# Introduction to Round-Robin Scheduling

## What is Round-Robin Scheduling?

This algorithm takes its name from the round-robin principle, which distributes something equally among all participants. This is the oldest, most straightforward scheduling algorithm used for multitasking. During round-robin scheduling, each ready task runs cyclically for a limited period. As a result of this algorithm, processes also run without starvation.

## The Round Robin Algorithm Working Process

1. A ready queue gets established for all processes.
2. Each process' burst time gets compared to the CPU's time quantum.
3. The Round Robin scheduling algorithm executes the process within the time quantum if the burst time is less than or equal to the time quantum.
4. When a process' burst time exceeds a time quantum, the process gets executed until it reaches the time quantum (TQ).
5. The time quantum expires, and the process checks to see if it has finished.
6. As soon as the process is complete, it terminates. Otherwise, the process returns to the ready state.

## Characteristics of Round Robin Scheduling

Round Robin Scheduling has the following essential characteristics:

• First, a Round Robin algorithm works on a preemptive basis.
• During time quantum/time slice, a fixed interval time allows moving to the following process on the CPU.
• In the queue, the preempted process appears at the end.
• It would be beneficial to have a minimum time slice for each task that needs to get completed. Nevertheless, it may differ from one OS to another.
• This algorithm responds to an event in real time within a given period.

• Considering that it doesn't depend on the burst time, the system can use it.
• It is not affected by starvation or convoy effects.
• CPU resources are made available to all jobs on a fair basis.

• The system's response time increases as the time quantum increases.
• Context switching is more expensive in systems with lower time quantum.
• It is challenging to determine a perfect time quantum in the system.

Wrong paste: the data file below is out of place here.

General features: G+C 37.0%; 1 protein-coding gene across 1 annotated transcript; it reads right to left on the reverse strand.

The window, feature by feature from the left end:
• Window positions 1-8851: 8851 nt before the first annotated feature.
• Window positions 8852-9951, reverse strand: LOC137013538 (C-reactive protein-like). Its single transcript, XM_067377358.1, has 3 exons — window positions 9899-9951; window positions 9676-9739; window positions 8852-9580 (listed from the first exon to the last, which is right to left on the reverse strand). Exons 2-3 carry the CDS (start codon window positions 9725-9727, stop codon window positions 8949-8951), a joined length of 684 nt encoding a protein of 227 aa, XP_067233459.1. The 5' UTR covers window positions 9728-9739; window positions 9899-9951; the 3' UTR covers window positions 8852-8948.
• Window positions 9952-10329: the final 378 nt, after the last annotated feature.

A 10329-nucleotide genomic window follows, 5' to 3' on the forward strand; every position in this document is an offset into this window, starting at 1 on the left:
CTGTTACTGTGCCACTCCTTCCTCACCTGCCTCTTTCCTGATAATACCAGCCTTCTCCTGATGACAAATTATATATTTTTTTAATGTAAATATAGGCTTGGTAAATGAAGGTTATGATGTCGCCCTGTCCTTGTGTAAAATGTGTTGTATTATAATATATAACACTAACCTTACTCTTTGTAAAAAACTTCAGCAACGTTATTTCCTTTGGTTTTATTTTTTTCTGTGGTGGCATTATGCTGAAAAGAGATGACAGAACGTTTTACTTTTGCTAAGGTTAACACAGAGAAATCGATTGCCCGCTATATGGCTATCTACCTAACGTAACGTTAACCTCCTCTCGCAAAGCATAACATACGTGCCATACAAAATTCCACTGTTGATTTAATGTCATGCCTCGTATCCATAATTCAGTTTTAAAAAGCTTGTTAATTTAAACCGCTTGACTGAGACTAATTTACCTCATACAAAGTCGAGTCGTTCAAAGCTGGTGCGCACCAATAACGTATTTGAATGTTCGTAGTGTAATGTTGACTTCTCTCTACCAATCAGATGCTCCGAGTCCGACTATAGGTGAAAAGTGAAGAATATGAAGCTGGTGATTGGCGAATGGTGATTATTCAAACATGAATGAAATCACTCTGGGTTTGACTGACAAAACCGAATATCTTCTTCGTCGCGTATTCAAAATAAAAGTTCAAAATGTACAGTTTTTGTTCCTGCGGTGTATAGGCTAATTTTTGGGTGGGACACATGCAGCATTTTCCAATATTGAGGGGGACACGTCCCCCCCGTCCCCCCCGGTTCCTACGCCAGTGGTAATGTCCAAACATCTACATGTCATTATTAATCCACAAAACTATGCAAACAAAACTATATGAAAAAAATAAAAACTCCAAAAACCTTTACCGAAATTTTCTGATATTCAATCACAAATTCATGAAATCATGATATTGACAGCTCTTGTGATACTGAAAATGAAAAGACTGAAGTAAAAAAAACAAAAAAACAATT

## Important Terms

• Completion Time: refers to when a process is completed.
• Turn Around Time: represents the difference between completion and arrival times. To calculate the same, use this formula: Turn Around Time = Completion Time â€“ Arrival Time.
• Waiting Time(W.T): It measures the time difference between turnaround time and burst time. As a result, Waiting Time = Turn Around Time â€“ Burst Time

Code Sample

The following code demonstrates how Round Robin Scheduling Algorithm works in Java.

 import java.util.Scanner;public class RoundRobinExample {    public static void main(String args[]) {        int n,x,q_t,count=0,temp,sq=0,b_t[],w_t[],ta_t[],rem_bt[];        float aw_t=0,ata_t=0;        b_t = new int[10];        w_t = new int[10];        ta_t = new int[10];        rem_bt = new int[10];        Scanner sc=new Scanner(System.in);        System.out.print("Number of processes(maximum 10) = ");        n = sc.nextInt();        System.out.print("Enter process burst time\n");        for (x=0; xq_t)                    rem_bt[x]= rem_bt[x] - q_t;                else if(rem_bt[x]>=0) {                    temp = rem_bt[x];                    rem_bt[x] = 0;                }                sq = sq + temp;                ta_t[x] = sq;            }            if(n == count)                break;        }        System.out.print("*********************************************************************************");        System.out.print("\nProcess\t      Burst Time\t       Turnaround Time\t          Waiting Time\n");        System.out.print("*********************************************************************************");        for(x=0; x
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